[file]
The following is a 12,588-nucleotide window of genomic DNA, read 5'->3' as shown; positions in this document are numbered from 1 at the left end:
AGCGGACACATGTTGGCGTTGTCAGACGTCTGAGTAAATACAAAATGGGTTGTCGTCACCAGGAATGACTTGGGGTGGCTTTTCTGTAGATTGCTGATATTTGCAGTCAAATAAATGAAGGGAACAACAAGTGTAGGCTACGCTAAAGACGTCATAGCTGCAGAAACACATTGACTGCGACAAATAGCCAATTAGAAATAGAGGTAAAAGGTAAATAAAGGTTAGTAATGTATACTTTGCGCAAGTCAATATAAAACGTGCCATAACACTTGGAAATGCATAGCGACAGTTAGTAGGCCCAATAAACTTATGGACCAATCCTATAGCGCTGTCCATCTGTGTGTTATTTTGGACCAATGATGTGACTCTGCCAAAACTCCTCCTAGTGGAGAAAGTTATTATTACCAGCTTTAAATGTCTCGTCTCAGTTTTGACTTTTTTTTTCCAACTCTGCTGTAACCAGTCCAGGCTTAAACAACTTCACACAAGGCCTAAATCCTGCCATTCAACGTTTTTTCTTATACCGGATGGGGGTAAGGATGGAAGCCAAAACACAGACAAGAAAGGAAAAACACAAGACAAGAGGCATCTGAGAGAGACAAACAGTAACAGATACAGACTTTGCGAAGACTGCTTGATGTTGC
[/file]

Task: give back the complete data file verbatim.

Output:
The following is a 12,588-nucleotide window of genomic DNA, read 5'->3' as shown; positions in this document are numbered from 1 at the left end:
AGCGGACACATGTTGGCGTTGTCAGACGTCTGAGTAAATACAAAATGGGTTGTCGTCACCAGGAATGACTTGGGGTGGCTTTTCTGTAGATTGCTGATATTTGCAGTCAAATAAATGAAGGGAACAACAAGTGTAGGCTACGCTAAAGACGTCATAGCTGCAGAAACACATTGACTGCGACAAATAGCCAATTAGAAATAGAGGTAAAAGGTAAATAAAGGTTAGTAATGTATACTTTGCGCAAGTCAATATAAAACGTGCCATAACACTTGGAAATGCATAGCGACAGTTAGTAGGCCCAATAAACTTATGGACCAATCCTATAGCGCTGTCCATCTGTGTGTTATTTTGGACCAATGATGTGACTCTGCCAAAACTCCTCCTAGTGGAGAAAGTTATTATTACCAGCTTTAAATGTCTCGTCTCAGTTTTGACTTTTTTTTTCCAACTCTGCTGTAACCAGTCCAGGCTTAAACAACTTCACACAAGGCCTAAATCCTGCCATTCAACGTTTTTTCTTATACCGGATGGGGGTAAGGATGGAAGCCAAAACACAGACAAGAAAGGAAAAACACAAGACAAGAGGCATCTGAGAGAGACAAACAGTAACAGATACAGACTTTGCGAAGACTGCTTGATGTTGC